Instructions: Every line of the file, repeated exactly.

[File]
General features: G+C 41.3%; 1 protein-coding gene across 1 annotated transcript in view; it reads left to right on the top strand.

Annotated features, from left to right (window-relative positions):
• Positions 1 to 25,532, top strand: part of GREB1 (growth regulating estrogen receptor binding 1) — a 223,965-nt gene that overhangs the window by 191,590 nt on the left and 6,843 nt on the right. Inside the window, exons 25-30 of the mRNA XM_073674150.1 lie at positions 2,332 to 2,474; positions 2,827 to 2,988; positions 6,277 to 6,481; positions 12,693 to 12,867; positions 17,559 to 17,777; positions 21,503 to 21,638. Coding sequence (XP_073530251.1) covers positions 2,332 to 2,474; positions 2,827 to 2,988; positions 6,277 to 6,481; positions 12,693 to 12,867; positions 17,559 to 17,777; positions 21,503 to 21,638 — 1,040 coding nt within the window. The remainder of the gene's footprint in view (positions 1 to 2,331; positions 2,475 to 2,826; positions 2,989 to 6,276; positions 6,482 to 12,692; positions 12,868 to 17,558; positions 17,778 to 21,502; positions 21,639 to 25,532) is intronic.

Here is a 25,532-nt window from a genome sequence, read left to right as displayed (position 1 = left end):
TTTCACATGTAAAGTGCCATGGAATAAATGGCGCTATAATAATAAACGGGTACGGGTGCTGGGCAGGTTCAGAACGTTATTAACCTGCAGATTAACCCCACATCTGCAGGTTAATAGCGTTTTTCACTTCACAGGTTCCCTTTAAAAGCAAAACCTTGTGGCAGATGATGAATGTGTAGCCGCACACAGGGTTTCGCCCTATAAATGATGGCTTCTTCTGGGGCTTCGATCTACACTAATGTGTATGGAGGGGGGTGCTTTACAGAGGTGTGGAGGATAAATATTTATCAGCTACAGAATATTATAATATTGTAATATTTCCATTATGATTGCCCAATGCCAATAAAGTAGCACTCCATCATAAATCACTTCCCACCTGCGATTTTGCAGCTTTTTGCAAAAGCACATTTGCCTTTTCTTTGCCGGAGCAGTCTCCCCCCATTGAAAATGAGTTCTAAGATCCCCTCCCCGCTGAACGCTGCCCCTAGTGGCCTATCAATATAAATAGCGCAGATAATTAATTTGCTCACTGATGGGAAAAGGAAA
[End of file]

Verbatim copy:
General features: G+C 41.3%; 1 protein-coding gene across 1 annotated transcript in view; it reads left to right on the top strand.

Annotated features, from left to right (window-relative positions):
• Positions 1 to 25,532, top strand: part of GREB1 (growth regulating estrogen receptor binding 1) — a 223,965-nt gene that overhangs the window by 191,590 nt on the left and 6,843 nt on the right. Inside the window, exons 25-30 of the mRNA XM_073674150.1 lie at positions 2,332 to 2,474; positions 2,827 to 2,988; positions 6,277 to 6,481; positions 12,693 to 12,867; positions 17,559 to 17,777; positions 21,503 to 21,638. Coding sequence (XP_073530251.1) covers positions 2,332 to 2,474; positions 2,827 to 2,988; positions 6,277 to 6,481; positions 12,693 to 12,867; positions 17,559 to 17,777; positions 21,503 to 21,638 — 1,040 coding nt within the window. The remainder of the gene's footprint in view (positions 1 to 2,331; positions 2,475 to 2,826; positions 2,989 to 6,276; positions 6,482 to 12,692; positions 12,868 to 17,558; positions 17,778 to 21,502; positions 21,639 to 25,532) is intronic.

Here is a 25,532-nt window from a genome sequence, read left to right as displayed (position 1 = left end):
TTTCACATGTAAAGTGCCATGGAATAAATGGCGCTATAATAATAAACGGGTACGGGTGCTGGGCAGGTTCAGAACGTTATTAACCTGCAGATTAACCCCACATCTGCAGGTTAATAGCGTTTTTCACTTCACAGGTTCCCTTTAAAAGCAAAACCTTGTGGCAGATGATGAATGTGTAGCCGCACACAGGGTTTCGCCCTATAAATGATGGCTTCTTCTGGGGCTTCGATCTACACTAATGTGTATGGAGGGGGGTGCTTTACAGAGGTGTGGAGGATAAATATTTATCAGCTACAGAATATTATAATATTGTAATATTTCCATTATGATTGCCCAATGCCAATAAAGTAGCACTCCATCATAAATCACTTCCCACCTGCGATTTTGCAGCTTTTTGCAAAAGCACATTTGCCTTTTCTTTGCCGGAGCAGTCTCCCCCCATTGAAAATGAGTTCTAAGATCCCCTCCCCGCTGAACGCTGCCCCTAGTGGCCTATCAATATAAATAGCGCAGATAATTAATTTGCTCACTGATGGGAAAAGGAAA